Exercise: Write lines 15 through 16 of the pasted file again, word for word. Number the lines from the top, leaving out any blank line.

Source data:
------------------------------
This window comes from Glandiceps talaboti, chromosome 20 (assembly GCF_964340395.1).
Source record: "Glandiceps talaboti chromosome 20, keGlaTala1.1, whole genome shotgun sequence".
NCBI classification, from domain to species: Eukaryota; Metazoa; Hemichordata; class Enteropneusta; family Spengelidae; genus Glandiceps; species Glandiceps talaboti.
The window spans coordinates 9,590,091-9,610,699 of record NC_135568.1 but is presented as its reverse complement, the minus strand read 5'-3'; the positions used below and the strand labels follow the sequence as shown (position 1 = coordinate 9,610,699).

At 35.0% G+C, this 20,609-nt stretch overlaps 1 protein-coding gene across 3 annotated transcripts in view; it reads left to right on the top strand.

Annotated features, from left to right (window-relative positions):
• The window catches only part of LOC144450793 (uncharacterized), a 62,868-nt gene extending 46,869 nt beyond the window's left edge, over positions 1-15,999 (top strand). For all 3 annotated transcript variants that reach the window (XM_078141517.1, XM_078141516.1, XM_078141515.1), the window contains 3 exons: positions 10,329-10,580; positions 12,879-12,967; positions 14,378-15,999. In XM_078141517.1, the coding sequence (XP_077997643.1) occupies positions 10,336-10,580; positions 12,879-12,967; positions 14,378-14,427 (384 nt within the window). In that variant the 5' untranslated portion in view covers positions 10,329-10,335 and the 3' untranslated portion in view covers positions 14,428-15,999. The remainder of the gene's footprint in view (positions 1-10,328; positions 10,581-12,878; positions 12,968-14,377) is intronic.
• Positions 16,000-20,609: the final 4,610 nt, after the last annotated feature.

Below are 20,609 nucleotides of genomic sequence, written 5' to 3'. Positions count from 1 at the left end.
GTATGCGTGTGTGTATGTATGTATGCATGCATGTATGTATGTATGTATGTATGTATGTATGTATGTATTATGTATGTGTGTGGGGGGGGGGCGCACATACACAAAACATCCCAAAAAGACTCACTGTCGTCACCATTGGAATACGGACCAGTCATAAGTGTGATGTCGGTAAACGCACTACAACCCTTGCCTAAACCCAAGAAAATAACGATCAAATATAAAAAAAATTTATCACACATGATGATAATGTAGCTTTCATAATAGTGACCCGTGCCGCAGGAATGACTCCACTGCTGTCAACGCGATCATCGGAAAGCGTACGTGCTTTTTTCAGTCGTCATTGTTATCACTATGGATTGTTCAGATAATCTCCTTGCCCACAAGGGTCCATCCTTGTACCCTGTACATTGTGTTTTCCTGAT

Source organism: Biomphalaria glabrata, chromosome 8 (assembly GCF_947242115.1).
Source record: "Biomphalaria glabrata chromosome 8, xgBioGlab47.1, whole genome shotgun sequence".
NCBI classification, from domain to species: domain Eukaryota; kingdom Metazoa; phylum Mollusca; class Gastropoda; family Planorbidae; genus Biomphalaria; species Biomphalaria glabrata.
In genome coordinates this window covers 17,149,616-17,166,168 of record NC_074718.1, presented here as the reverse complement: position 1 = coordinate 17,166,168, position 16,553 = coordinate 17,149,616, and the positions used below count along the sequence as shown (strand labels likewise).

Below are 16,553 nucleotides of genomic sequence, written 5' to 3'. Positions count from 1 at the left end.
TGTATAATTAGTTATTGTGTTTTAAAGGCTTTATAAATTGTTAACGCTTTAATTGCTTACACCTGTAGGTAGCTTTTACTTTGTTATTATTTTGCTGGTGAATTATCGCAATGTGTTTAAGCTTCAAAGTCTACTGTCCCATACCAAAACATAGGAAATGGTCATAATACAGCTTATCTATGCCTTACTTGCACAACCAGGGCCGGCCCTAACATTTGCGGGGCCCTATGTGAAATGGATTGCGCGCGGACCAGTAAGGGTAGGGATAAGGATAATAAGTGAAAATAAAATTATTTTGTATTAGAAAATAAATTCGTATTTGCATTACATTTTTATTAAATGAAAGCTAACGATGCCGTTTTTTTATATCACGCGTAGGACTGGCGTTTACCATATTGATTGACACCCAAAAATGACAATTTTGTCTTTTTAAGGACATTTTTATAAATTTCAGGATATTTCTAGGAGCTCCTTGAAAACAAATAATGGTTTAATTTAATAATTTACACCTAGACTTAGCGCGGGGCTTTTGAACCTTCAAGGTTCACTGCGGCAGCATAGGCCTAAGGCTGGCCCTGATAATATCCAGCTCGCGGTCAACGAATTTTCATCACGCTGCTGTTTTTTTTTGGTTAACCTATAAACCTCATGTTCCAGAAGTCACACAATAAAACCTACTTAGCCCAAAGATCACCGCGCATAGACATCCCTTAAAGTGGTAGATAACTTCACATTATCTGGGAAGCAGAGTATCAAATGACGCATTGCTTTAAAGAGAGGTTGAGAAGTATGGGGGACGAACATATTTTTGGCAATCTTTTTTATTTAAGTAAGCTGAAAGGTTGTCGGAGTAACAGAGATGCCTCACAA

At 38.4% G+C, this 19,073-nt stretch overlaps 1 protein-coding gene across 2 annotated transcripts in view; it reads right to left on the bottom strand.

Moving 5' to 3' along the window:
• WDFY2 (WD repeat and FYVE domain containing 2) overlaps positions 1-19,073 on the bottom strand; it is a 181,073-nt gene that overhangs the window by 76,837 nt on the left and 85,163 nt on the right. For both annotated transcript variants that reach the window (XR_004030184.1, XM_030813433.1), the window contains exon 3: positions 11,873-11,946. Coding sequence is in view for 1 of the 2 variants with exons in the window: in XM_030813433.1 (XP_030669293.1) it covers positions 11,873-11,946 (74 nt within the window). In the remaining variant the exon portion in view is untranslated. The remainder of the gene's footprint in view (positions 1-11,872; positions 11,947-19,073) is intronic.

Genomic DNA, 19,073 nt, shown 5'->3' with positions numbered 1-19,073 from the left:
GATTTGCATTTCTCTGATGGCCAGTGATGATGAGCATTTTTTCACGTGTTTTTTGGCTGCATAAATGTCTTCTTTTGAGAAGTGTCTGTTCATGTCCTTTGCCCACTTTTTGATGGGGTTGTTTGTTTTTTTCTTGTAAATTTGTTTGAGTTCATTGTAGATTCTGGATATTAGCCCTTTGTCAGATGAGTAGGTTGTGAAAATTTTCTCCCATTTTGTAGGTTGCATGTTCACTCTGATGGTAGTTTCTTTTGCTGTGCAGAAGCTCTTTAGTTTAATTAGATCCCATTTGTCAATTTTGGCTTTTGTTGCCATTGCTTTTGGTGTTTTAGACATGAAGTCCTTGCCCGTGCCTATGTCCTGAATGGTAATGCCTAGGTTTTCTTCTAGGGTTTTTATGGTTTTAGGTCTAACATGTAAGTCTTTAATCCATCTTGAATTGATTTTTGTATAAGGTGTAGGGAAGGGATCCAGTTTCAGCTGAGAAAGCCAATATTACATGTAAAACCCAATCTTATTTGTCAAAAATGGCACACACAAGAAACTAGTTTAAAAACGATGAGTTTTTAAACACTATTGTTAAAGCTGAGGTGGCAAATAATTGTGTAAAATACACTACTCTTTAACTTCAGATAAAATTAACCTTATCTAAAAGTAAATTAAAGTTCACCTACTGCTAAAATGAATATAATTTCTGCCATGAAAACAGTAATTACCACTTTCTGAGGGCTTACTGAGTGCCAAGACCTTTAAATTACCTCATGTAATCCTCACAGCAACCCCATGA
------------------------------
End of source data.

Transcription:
Below are 16,553 nucleotides of genomic sequence, written 5' to 3'. Positions count from 1 at the left end.
TGTATAATTAGTTATTGTGTTTTAAAGGCTTTATAAATTGTTAACGCTTTAATTGCTTACACCTGTAGGTAGCTTTTACTTTGTTATTATTTTGCTGGTGAATTATCGCAATGTGTTTAAGCTTCAAAGTCTACTGTCCCATACCAAAACATAGGAAATGGTCATAATACAGCTTATCTATGCCTTACTTGCACAACCAGGGCCGGCCCTAACATTTGCGGGGCCCTATGTGAAATGGATTGCGCGCGGACCAGTAAGGGTAGGGATAAGGATAATAAGTGAAAATAAAATTATTTTGTATTAGAAAATAAATTCGTATTTGCATTACATTTTTATTAAATGAAAGCTAACGATGCCGTTTTTTTATATCACGCGTAGGACTGGCGTTTACCATATTGATTGACACCCAAAAATGACAATTTTGTCTTTTTAAGGACATTTTTATAAATTTCAGGATATTTCTAGGAGCTCCTTGAAAACAAATAATGGTTTAATTTAATAATTTACACCTAGACTTAGCGCGGGGCTTTTGAACCTTCAAGGTTCACTGCGGCAGCATAGGCCTAAGGCTGGCCCTGATAATATCCAGCTCGCGGTCAACGAATTTTCATCACGCTGCTGTTTTTTTTTGGTTAACCTATAAACCTCATGTTCCAGAAGTCACACAATAAAACCTACTTAGCCCAAAGATCACCGCGCATAGACATCCCTTAAAGTGGTAGATAACTTCACATTATCTGGGAAGCAGAGTATCAAATGACGCATTGCTTTAAAGAGAGGTTGAGAAGTATGGGGGACGAACATATTTTTGGCAATCTTTTTTATTTAAGTAAGCTGAAAGGTTGTCGGAGTAACAGAGATGCCTCACAA